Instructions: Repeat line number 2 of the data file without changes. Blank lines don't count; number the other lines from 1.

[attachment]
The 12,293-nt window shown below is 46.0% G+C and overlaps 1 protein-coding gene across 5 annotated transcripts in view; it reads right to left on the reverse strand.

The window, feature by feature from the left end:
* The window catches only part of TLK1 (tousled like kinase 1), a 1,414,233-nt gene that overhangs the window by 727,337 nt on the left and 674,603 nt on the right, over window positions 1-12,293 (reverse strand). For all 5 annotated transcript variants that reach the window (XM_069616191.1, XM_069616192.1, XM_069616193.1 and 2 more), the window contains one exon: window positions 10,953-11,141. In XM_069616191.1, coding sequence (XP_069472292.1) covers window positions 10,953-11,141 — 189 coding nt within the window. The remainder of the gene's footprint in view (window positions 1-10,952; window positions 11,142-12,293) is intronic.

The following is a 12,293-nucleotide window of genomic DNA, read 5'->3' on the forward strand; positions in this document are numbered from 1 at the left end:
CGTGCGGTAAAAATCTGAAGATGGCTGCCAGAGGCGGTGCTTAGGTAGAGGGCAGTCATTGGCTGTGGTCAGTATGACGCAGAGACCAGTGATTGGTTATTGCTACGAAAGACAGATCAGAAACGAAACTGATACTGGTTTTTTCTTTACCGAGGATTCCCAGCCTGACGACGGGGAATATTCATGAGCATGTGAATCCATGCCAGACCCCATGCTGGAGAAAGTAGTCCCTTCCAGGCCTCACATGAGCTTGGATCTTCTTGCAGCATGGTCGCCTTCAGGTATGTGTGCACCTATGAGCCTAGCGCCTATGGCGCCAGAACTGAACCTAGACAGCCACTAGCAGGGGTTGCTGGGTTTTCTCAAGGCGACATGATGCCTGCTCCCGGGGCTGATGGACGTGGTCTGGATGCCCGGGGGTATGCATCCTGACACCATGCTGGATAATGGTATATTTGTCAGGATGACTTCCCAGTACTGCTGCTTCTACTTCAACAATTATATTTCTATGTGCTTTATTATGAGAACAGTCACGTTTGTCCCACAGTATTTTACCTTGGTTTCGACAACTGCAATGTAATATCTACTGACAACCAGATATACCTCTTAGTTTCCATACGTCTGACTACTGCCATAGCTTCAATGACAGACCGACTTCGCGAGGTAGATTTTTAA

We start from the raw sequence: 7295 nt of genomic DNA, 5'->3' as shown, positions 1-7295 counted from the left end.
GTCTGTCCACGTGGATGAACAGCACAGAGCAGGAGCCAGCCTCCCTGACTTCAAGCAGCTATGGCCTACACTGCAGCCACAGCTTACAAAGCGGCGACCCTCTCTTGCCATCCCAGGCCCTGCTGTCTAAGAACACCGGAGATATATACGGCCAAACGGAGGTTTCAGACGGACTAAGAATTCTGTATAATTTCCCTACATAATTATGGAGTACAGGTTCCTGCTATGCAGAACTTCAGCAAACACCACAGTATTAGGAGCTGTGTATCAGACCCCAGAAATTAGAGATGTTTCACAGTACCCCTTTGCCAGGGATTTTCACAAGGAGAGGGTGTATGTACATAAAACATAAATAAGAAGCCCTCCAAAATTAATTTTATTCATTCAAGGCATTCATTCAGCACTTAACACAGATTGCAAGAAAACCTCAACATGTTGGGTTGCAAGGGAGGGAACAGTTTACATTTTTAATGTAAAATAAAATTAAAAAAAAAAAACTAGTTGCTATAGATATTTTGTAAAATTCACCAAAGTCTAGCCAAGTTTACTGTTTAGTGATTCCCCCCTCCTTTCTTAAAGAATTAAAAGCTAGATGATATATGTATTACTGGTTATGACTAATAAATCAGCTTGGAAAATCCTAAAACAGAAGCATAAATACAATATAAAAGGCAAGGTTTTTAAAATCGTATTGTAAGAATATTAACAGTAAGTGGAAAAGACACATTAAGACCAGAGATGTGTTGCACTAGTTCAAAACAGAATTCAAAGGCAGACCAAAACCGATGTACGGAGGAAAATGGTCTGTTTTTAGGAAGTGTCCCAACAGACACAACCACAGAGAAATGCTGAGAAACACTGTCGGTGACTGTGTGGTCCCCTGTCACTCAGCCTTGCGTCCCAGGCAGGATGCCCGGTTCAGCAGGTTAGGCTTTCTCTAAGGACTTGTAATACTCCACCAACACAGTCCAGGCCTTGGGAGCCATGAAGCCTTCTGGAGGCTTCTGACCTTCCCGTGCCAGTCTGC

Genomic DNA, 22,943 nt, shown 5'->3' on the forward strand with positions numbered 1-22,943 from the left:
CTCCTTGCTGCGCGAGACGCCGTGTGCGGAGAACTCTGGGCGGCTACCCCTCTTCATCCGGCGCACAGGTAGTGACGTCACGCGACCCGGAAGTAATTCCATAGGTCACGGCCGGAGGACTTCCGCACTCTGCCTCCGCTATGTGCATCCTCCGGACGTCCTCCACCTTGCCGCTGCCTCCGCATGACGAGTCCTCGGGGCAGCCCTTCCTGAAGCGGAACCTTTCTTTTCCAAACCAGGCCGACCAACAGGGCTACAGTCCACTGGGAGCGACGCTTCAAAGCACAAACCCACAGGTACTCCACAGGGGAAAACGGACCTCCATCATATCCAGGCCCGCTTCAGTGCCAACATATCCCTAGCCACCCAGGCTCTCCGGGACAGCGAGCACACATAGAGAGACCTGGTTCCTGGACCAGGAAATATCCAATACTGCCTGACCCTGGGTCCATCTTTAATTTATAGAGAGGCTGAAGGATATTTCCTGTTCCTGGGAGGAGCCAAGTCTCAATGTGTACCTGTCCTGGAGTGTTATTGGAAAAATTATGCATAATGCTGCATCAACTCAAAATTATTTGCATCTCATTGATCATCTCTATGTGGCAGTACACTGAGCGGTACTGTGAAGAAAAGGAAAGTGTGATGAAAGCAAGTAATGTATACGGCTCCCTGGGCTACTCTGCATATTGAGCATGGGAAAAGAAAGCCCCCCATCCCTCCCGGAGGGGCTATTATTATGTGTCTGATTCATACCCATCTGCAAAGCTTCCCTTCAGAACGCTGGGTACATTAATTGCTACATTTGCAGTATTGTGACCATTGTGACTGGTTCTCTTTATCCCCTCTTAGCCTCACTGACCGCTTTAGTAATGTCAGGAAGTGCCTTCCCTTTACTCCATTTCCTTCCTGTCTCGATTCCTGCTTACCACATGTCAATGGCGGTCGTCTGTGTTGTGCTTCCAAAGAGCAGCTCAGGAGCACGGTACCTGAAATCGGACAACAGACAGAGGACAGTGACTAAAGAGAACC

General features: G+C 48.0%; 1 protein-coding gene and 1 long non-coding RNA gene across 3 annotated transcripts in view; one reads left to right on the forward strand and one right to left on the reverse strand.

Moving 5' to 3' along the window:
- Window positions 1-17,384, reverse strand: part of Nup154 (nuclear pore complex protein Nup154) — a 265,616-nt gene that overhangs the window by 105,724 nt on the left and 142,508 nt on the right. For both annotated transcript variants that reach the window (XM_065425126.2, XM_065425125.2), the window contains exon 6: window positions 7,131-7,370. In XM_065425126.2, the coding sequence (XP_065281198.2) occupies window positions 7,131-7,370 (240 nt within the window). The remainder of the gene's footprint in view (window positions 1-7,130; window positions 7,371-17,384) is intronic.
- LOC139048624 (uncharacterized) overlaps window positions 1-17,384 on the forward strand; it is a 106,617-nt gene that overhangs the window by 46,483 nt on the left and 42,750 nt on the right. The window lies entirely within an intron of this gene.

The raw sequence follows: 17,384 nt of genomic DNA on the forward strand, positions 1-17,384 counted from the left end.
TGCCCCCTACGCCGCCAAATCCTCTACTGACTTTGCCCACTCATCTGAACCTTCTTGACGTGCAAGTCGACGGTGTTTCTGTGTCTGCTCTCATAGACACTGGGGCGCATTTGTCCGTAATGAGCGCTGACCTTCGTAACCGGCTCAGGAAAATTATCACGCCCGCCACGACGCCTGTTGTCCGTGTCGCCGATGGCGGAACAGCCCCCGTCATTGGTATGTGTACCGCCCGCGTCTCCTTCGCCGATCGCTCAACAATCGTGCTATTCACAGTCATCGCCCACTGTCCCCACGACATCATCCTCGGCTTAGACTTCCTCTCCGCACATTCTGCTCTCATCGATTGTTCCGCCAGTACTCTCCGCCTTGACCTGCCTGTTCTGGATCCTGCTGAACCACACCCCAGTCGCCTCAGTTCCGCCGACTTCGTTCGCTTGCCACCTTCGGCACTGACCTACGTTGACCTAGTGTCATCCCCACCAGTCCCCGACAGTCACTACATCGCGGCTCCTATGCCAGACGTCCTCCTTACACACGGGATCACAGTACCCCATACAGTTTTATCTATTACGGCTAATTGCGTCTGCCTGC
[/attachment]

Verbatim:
The window, feature by feature from the left end: